My internet research took
me into the dark world of crime. I found gangs that had their own websites. I researched crime scene
investigation, forensics, bullets, handguns, interrogations, trafficking, and domestic
violence—just to name a few topics. All are saved on my internet server’s
“favorite places.” Here’s a photograph of some of my favorite places. 

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I read the frightening
and heartbreaking book, Finding Chandra:
A True Washington Murder Mystery
by Washington
Post
reporters Sari Horwitz and Scott Higham. When Chandra disappeared, one
of the first actions taken by police was a forensic search of the young woman’s
computer. It made me wonder: if I suddenly disappeared, what would police find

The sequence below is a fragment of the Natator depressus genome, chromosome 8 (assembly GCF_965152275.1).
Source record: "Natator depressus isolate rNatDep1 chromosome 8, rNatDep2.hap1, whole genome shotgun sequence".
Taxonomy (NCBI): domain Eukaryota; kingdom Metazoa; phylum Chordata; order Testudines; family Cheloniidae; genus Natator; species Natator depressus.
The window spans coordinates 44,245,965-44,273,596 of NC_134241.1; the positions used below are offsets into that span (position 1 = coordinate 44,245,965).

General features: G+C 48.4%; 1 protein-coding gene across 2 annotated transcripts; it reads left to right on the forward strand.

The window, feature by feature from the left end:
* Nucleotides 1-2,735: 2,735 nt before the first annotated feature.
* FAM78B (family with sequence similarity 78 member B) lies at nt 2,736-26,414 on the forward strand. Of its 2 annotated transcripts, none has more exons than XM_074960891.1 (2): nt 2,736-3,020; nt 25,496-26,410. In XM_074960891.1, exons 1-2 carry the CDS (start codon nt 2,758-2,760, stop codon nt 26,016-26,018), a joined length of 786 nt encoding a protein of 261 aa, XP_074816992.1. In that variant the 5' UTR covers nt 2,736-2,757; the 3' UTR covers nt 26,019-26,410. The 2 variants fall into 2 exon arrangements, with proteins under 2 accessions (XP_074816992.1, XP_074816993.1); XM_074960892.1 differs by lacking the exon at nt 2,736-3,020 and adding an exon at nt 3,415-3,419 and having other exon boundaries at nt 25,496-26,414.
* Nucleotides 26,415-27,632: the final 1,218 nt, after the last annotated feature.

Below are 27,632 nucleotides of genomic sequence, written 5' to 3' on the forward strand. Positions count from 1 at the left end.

on my computer? I shuddered at the thought. I told my husband, “If anyone
needs to look at my computer, make sure to tell them I’m a crime fiction
writer.” I didn’t want anyone thinking I’m an armed gang member who traffics in drugs. 

Soon afterward,
there was the reported case of Patrick Wayne McLaw, a middle school teacher in
Dorchester County, Maryland. Initial news reports stated he was also a writer
of science fiction. School officials became alarmed when he wrote a novel, set 900
years into the future, about a mass school shooting. He was put on leave
with pay and taken for a medical evaluation. The internet went berserk. Was he
being persecuted for his imagination? He hadn’t actually done anything.  The Baltimore Sun later reported that the
actions taken by the school system were based on a series of writings, including
a possible suicide letter, and a gigantic
model of a school he’d built in his backyard.

I don’t know what
happened to Mr. McLaw. I look at my “favorite places” and wonder if, one day,
I’ll be whisked off for an evaluation. 

It’s time for me to get my mail. I’m sure I’ll
find plenty of addiction rehab letters. 

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Rockin’ in the Rock and Roll Hall of Fame